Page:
People have many different reasons to think that children and teenagers need to learn about artificial intelligence (AI) technologies. Whether it’s that AI impacts young people’s lives today, or that understanding these technologies may open up careers in their future — there is broad agreement that school-level education about AI is important.
But how do you actually design lessons about AI, a technical area that is entirely new to young people? That was the question we needed to answer as we started Experience AI, our exciting collaboration with DeepMind, a leading AI company.
Our approach to developing AI education resources
As part of Experience AI, we are creating a free set of lesson resources to help teachers introduce AI and machine learning (ML) to KS3 students (ages 11 to 14). In England this area is not currently part of the national curriculum, but it’s starting to appear in all sorts of learning materials for young people.
While developing the six Experience AI lessons, we took a research-informed approach. We built on insights from the series of research seminars on AI and data science education we had hosted in 2021 and 2022, and on research we ourselves have been conducting at the Raspberry Pi Computing Education Research Centre.
We reviewed over 500 existing resources that are used to teach AI and ML.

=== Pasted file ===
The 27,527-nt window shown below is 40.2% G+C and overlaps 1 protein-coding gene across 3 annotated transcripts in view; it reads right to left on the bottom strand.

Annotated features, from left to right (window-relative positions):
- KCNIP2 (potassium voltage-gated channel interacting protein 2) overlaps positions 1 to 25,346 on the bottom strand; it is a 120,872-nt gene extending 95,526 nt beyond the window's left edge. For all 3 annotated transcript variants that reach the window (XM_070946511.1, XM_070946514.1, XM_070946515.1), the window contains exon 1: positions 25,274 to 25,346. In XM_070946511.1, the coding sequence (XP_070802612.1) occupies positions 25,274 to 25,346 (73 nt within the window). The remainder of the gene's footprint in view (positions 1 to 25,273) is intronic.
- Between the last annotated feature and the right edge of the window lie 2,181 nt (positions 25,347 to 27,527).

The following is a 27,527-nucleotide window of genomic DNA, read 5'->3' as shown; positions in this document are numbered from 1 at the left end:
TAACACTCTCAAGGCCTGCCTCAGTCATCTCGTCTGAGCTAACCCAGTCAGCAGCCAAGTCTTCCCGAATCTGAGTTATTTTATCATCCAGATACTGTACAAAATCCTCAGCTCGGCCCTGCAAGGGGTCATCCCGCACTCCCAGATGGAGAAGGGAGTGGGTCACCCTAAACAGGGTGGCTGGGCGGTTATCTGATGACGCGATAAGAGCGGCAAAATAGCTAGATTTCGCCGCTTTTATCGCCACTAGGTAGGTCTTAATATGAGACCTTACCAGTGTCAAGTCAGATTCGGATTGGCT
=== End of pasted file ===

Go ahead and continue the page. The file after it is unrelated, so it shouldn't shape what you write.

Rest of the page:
As part of this research, we reviewed over 500 existing resources that are used to teach AI and ML. We found that the vast majority of them were one-off activities, and many claimed to be appropriate for learners of any age. There were very few sets of lessons, or units of work, that were tailored to a specific age group. Activities often had vague learning objectives, or none at all. We rarely found associated assessment activities. These were all shortcomings we wanted to avoid in our set of lessons.
To analyse the content of AI education resources, we use a simple framework called SEAME. This framework is based on work I did in 2018 with Professor Paul Curzon at Queen Mary University of London, running professional development for educators on teaching machine learning.
The SEAME framework gives you a simple way to group learning objectives and resources related to teaching AI and ML, based on whether they focus on social and ethical aspects (SE), applications (A), models (M), or engines (E, i.e. how AI works). We hope that it will be a useful tool for anyone who is interested in looking at resources to teach AI.
What do AI education resources focus on?
The four levels of the SEAME framework do not indicate a hierarchy or sequence. Instead, they offer a way for teachers, resource developers, and researchers to talk about the focus of AI learning activities.
Social and ethical aspects (SE)
The SE level covers activities that relate to the impact of AI on everyday life, and to its implications for society. Learning objectives and their related resources categorised at this level introduce students to issues such as privacy or bias concerns, the impact of AI on employment, misinformation, and the potential benefits of AI applications.
The A level refers to activities related to applications and systems that use AI or ML models. At this level, learners do not learn how to train models themselves, or how such models work. Learning objectives at this level include knowing a range of AI applications and starting to understand the difference between rule-based and data-driven approaches to developing applications.